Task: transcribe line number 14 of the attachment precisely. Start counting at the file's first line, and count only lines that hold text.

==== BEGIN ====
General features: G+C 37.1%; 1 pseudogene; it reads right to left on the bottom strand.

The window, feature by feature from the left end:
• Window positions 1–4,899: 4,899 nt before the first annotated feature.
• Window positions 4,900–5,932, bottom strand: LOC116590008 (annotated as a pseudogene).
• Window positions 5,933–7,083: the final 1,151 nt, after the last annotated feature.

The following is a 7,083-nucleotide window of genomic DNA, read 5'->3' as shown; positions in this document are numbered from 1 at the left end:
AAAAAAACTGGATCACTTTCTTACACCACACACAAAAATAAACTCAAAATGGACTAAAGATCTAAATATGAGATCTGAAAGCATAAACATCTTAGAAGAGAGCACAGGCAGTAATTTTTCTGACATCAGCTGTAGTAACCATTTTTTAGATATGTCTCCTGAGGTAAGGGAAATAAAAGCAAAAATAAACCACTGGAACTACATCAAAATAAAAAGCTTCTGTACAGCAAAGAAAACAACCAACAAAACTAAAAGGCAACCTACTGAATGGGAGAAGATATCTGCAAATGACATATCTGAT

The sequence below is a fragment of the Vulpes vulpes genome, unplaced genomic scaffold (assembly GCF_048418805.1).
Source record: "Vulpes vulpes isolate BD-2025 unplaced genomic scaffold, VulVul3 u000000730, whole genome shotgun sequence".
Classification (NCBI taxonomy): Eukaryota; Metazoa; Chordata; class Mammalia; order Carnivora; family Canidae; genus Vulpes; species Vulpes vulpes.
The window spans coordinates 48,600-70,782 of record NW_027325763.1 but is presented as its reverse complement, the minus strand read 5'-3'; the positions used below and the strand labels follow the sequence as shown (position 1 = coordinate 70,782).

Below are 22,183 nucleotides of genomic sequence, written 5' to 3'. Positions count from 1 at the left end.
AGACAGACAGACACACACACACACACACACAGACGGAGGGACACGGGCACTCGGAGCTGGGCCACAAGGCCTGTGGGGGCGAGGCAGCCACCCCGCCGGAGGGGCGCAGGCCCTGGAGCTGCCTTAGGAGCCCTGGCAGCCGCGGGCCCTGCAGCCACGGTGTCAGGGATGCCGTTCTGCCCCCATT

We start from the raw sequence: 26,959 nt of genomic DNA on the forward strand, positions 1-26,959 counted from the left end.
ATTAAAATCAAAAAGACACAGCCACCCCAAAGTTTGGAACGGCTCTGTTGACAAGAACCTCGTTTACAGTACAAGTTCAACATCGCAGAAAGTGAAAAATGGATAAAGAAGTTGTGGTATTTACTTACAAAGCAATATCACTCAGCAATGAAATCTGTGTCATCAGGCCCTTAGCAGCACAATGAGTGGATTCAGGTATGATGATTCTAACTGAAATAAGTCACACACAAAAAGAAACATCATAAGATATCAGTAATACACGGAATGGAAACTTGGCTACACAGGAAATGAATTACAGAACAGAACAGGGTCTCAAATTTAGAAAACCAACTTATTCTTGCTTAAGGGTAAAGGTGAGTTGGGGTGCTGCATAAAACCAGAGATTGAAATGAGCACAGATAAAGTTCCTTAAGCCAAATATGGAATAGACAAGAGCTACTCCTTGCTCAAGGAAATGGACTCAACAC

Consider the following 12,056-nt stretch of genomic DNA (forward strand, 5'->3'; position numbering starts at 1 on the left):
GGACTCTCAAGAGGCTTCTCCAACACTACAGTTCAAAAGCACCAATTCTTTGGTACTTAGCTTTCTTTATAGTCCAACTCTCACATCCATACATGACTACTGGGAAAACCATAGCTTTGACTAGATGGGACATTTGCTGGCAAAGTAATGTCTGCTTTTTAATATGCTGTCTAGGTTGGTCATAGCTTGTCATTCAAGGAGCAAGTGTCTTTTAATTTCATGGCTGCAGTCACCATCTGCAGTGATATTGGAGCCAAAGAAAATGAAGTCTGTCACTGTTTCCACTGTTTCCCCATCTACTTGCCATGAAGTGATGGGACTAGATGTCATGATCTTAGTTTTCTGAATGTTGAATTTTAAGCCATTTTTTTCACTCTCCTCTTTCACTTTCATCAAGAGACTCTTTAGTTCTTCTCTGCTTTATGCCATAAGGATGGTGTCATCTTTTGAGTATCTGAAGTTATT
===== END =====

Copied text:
We start from the raw sequence: 26,959 nt of genomic DNA on the forward strand, positions 1-26,959 counted from the left end.